Monday 24 November 2014

Health board's failings that left school man free to prey on boys

Greg Harkin

Published 03/04/2014 | 02:30

Picture posed. Thinkstock
Picture posed. Thinkstock

A HEALTH board failed in its basic duties to investigate a paedophile who later returned to his job as a school caretaker and sexually abused more young boys there, a damning report has found.

Former student priest Michael Ferry (58) is serving a 14-year sentence after pleading guilty to dozens of sickening sex attacks on young boys at an Irish language college in west Donegal.

There was uproar three years ago when it emerged that Ferry had been convicted in 2002 for sex attacks on another young boy, but had continued in his role as caretaker at Colaiste Cholmcille in Gweedore.

He continued his reign of terror there for eight more years until his arrest by gardai at the former Ardscoil Mhuire secondary school building.

The HSE ordered an investigation into how the case was handled and, today, the Irish Independent can reveal its shocking contents.

The internal review found that, despite warnings from gardai about Ferry's 2002 conviction, none of the procedures established three years earlier under the national 'Children First' guidelines to prevent further crimes was carried out.

No attempt was made to investigate whether Ferry had children of his own and his family members who did have children were never told about him.

In 2002, the report found, no attempt was made to establish Ferry's employment history or role in youth organisations despite the fact he had taught at a local secondary school and worked for the Order of Malta.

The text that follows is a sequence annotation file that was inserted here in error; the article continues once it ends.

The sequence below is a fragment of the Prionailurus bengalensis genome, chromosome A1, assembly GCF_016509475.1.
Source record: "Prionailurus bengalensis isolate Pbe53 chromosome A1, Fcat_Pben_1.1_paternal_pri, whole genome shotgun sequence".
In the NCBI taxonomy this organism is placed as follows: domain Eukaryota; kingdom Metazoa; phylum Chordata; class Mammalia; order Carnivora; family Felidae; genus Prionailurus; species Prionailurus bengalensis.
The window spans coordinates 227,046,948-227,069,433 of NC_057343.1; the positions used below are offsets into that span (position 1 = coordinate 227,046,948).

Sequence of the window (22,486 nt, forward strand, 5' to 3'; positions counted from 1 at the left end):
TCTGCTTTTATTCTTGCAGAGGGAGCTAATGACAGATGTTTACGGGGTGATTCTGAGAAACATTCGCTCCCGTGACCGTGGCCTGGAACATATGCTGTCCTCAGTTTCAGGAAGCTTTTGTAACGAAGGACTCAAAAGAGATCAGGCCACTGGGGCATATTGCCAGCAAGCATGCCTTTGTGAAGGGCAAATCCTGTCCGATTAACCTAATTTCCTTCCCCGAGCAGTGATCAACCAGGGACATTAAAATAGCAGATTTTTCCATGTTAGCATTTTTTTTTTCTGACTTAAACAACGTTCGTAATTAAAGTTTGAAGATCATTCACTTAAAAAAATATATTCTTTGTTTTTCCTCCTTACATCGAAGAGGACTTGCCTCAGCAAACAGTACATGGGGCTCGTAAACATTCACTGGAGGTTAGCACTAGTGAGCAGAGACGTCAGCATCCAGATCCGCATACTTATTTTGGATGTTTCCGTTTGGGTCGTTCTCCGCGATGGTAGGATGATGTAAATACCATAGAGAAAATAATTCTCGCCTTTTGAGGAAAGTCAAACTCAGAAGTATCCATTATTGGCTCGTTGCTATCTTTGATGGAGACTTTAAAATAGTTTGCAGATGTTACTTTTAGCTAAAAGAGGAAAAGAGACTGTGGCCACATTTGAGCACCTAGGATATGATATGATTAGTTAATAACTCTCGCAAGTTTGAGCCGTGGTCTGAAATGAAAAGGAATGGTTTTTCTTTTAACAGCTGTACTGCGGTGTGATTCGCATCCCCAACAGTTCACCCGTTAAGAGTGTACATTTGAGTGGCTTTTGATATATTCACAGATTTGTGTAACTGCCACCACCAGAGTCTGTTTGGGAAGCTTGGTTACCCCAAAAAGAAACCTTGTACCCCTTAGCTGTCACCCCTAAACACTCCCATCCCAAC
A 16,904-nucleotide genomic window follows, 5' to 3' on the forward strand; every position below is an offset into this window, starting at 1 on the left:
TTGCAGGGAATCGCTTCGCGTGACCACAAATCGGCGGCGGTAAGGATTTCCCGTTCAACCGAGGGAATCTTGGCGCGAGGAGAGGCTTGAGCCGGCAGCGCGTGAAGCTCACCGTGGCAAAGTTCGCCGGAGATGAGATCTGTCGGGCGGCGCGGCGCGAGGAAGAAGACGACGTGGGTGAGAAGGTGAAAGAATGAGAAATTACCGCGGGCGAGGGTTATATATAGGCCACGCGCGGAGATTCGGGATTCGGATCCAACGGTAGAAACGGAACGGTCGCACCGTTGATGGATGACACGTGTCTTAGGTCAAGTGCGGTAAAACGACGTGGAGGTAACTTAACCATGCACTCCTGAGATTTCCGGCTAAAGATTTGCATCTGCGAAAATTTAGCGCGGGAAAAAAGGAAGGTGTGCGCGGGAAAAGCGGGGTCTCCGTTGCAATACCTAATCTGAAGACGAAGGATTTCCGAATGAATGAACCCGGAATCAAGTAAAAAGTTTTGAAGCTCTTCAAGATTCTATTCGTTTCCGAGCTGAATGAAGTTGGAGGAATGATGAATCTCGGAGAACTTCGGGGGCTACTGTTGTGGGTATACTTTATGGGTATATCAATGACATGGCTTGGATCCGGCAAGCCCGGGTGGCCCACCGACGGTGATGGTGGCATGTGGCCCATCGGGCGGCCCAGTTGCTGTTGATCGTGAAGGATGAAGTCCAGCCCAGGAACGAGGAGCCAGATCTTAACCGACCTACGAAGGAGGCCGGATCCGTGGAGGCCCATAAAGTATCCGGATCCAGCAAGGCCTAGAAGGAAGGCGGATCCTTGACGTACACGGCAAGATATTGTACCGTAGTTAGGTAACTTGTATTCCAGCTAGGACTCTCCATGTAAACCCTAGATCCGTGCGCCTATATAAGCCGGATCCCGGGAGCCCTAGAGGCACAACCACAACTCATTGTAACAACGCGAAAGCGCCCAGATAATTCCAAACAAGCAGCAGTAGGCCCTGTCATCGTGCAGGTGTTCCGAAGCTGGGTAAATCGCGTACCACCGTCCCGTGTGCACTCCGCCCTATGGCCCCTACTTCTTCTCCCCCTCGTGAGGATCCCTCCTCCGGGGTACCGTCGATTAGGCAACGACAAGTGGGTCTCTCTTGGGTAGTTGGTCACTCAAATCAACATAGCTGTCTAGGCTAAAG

"This was a fundamental requirement given this man's convictions and prior history," says the report.

Ferry, the report said, was employed by the Catholic Church as caretaker at Ardscoil Mhuire in the 1980s. When the school closed and became an Irish language summer college he continued his role there.

Gardai had warned the then North Western Health Board of Ferry's arrest in July 2002. A superintendent had repeated the warning later that year – when Ferry pleaded guilty. A review of files also found social workers contacted a director of Colaiste Cholmcille on November 4, 2002, to inform the director of Ferry's conviction.

There was no record that any action was taken in July 2002 despite the garda warning, says the report, and in November 2002 there was no evidence to show the case was pursued. The file was closed two days later.

The report also showed a garda called to the school on June 18, 2005, to inform it that Ferry had been convicted of a sex offence against a 14-year-old boy in 2002. The file showed that Ferry had been caretaker at a pre-school based on the Irish college site until about two weeks beforehand.

TRAUMATISED

The garda visit was prompted by an anonymous call. Gardai passed the information to the health board, and while it was noted, no action was taken.

It was only in 2010 that health staff dealt with the issue correctly when the new allegations emerged and Ferry was arrested. In this instance, the review said, all proper procedures were followed, and staff had developed "a comprehensive response to the allegations".

However, the review found there was still no local written Child Protection Policy in place in 2010, corrected only on May 8, 2012.

The victim in the case of the 2002 conviction told the Irish Independent that he had been left "deeply traumatised" by the revelations in the HSE report.

He had agreed at the time that Ferry should not be named because Ferry had claimed his mother was dying.

"The fact is that I went forward and Ferry pleaded guilty and I went away thinking that no other child would have to go through what I went through," said the man, now in his 40s.

"To my horror Michael Ferry returned to that school.

"The HSE have compiled a report that shows the incompetence and inaction of the health authorities over my abuse. I now know for sure that none of this was my fault. I now know that I could do no more to help other future victims of Michael Ferry because the authorities didn't know what they were doing themselves."

Irish Independent

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